When people talk about Namibia, ihe themes that always come up are impressions of enormous, reddish dunes at Sossusvlei, insideNamib-Naukluft National Park s, itself situated in what many believe is the world’s oldest desert. Whatever the case, this arid wonderland is certainly one of the nation’s biggest attractions. That said, Namibia has a great deal more to offer.
The ascent to the top of Duna 45 —while it is not the largest dune—is more accessible and renowned. It gives you spectacular vistas of the desert. That can be even more spectacular if you’re ready to take a hot-air balloon to see the sights. It’s too good to ever forget.
Visiting Deadvlei, is also a must-do, home to petrified acacia tree-trunks that emerge from the blinging bright salt-flat, in gorgeous contrast to the blue sky and red-hued sands surrounding it. It instinctively makes you check your watch to make sure you’ve not gotten melted or sucked into Salvador Dalí’s masterpiece The Persistence of Memory.
With a larger surface area than the Kingdom of Spain and Italy put together, yet a population of less than two million, it’s not very difficult in Namibia to drive for hours without seeing another soul. Since it is asafe country with a solid highway system , it’s one of the ways you’ll travel in the country and enjoy time on the road that leads to encounters with slim, Himba-nation women as well as smiling Herero lasses dressed in gaily colored array, reminiscent of Victorian dress, and never without a hat.
Another way you discover Namibia is aboard private airplanes, , as a means taking best advantage of your time or if you’re headed to remote attractions like the spectacular River Fish Canyon, Africa’s largest, in the south; or want to reach the famed but-hard-to get to Epupa Falls, in Namibia’s far north.
What’s more, aviation offers astounding glimpses of numerous shipwrecks that crashed along the haunting “Skeleton Coast”, where the hivering Benguela current produces dense oceanic clouds that, combined with strong surf, turns the area into a deadly navigation trap. It was not for nothing the first Europeans to reach these areas, the fifteenth-century Portuguese, named it “the Devil’s portals.”.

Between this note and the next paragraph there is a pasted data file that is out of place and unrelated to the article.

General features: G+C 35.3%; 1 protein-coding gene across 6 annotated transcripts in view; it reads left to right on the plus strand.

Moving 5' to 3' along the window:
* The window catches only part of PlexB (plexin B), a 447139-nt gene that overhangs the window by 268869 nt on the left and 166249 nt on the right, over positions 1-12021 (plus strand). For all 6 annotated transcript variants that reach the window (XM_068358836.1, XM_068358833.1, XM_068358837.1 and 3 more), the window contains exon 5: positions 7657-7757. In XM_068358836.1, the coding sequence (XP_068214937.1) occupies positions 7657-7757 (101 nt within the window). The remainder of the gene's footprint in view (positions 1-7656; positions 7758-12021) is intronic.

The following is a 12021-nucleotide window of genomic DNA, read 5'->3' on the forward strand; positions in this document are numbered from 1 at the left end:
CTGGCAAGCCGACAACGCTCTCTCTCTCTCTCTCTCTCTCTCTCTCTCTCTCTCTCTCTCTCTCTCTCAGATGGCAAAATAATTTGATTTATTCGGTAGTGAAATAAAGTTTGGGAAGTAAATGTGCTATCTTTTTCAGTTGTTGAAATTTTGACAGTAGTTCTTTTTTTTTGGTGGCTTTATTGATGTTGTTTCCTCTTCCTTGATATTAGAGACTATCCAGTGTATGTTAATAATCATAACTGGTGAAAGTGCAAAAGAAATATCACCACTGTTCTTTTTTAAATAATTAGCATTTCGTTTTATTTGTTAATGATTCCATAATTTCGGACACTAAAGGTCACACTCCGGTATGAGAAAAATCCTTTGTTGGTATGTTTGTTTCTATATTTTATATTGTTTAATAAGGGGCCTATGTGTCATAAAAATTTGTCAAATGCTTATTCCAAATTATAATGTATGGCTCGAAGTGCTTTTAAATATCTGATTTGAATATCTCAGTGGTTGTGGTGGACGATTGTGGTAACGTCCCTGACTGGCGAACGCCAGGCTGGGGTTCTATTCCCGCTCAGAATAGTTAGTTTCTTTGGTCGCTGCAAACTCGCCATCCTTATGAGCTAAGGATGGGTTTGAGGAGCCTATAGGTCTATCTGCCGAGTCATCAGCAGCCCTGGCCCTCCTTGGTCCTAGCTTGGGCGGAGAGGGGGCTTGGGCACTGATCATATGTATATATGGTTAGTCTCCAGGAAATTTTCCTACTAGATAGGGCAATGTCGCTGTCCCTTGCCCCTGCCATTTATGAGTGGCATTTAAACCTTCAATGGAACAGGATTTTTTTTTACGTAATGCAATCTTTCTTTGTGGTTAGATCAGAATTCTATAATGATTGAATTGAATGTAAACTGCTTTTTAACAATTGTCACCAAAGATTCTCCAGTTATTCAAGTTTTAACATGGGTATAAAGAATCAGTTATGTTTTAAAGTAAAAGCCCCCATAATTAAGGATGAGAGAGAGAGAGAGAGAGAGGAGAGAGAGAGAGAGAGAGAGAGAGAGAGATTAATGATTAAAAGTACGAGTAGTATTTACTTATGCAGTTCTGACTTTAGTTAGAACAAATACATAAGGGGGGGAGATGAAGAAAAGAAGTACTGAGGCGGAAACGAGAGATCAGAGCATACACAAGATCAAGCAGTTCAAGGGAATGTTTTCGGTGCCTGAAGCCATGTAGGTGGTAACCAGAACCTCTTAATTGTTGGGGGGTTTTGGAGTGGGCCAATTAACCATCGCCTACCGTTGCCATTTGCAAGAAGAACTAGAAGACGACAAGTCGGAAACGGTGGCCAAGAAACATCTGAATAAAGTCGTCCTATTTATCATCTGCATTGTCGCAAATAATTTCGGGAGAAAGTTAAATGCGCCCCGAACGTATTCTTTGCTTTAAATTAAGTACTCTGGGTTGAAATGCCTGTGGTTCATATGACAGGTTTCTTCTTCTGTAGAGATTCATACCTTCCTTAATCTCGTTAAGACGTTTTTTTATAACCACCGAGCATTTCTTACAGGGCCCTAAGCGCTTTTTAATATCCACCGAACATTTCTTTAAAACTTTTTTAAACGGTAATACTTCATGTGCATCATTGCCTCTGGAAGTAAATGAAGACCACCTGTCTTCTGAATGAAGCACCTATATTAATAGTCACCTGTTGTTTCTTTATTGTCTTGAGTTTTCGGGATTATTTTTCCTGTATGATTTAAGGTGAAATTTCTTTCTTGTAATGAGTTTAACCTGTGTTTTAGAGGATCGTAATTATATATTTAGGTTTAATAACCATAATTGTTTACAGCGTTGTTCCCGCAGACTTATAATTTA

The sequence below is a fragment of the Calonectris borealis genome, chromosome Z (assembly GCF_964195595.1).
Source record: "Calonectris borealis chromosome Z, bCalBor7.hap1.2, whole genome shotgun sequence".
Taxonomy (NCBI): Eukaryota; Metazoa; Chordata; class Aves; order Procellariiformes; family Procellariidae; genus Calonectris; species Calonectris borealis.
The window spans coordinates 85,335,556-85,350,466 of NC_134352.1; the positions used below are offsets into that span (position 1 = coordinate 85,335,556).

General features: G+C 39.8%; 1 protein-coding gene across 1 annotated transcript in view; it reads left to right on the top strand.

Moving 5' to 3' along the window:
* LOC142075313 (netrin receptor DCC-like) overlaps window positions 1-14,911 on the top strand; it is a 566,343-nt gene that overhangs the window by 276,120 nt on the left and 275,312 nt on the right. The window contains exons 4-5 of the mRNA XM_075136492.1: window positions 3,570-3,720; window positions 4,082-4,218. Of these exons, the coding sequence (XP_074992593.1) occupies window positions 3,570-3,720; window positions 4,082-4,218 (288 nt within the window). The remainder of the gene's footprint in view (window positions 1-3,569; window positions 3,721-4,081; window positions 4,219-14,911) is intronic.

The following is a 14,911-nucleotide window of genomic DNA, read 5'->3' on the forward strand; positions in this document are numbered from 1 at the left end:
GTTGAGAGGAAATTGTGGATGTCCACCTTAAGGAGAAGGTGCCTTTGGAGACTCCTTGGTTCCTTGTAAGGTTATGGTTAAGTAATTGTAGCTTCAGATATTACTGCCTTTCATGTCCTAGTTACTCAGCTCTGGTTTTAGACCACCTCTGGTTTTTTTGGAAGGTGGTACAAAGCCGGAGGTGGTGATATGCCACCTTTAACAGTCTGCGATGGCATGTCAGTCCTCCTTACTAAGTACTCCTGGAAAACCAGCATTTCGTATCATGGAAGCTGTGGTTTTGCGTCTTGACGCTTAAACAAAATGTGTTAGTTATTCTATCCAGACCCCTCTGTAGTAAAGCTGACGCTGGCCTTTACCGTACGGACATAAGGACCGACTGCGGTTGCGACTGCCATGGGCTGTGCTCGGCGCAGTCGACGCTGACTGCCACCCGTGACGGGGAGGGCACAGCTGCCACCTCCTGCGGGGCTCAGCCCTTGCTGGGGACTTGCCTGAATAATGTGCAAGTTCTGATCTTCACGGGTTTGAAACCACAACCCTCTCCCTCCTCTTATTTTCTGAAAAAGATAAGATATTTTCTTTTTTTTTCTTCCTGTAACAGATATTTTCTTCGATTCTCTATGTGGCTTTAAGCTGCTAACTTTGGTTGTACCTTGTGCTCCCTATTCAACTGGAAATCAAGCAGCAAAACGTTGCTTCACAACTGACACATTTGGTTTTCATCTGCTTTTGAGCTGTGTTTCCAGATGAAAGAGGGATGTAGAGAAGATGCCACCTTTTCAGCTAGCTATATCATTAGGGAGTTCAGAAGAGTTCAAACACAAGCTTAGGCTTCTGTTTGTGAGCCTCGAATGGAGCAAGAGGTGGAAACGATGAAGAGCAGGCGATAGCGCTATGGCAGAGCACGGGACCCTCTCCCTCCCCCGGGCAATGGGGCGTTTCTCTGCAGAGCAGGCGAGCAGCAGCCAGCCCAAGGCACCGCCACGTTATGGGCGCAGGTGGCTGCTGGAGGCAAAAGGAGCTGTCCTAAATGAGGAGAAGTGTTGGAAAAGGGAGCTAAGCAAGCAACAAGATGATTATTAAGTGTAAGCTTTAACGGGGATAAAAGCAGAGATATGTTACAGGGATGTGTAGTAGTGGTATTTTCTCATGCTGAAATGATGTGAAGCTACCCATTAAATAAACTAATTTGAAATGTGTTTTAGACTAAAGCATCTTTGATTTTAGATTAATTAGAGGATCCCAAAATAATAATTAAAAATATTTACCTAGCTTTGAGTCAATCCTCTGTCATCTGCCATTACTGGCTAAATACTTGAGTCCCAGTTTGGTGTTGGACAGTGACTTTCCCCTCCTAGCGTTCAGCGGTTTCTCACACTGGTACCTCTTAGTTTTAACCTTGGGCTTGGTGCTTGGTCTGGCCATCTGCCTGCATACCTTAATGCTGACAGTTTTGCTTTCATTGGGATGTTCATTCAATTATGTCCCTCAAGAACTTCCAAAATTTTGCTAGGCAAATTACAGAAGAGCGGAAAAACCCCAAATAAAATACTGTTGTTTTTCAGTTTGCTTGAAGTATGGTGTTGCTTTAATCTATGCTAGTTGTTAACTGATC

That said, the same current is exceedingly rich in plankton, which makes the Namibian coastlines one of the best fisheries in the world as well as an important sanctuary for marine animals.
If you wish to admire the sanctuary, you must first hop a catamaran at pretty Walvis Bay hat takes you to Pelican Point, where you’ll marvel before a gigantic seal colony surrounded by pelicans, dolphins and a whale or two if you’re lucky. . Wrap the day trying some delicious oysters at one of many restaurants in the quaint town of Swakpomund. It’s Teutonic-colonial style architecture is like no other, east or west, and its taverns are ready for you to try a real-life Bavarian brew.
For those who long to safari, Namibia boasts one of the biggest wildlife sanctuaries in all of Africa Etosha National Park, takes its name from a phrase meaning “the great white place,” referring to the immense dry salt-flat that is a part of the reserve. It is also a habitat for hundreds of species, such as zebras, jackals, ostriches, gazelles, gnus, giraffes, cheetahs, lions, elephants, leopards and rhinoceroses. Plus you get the national animal,specifically a Cape oryx (or just an oryx if you’re a friend).
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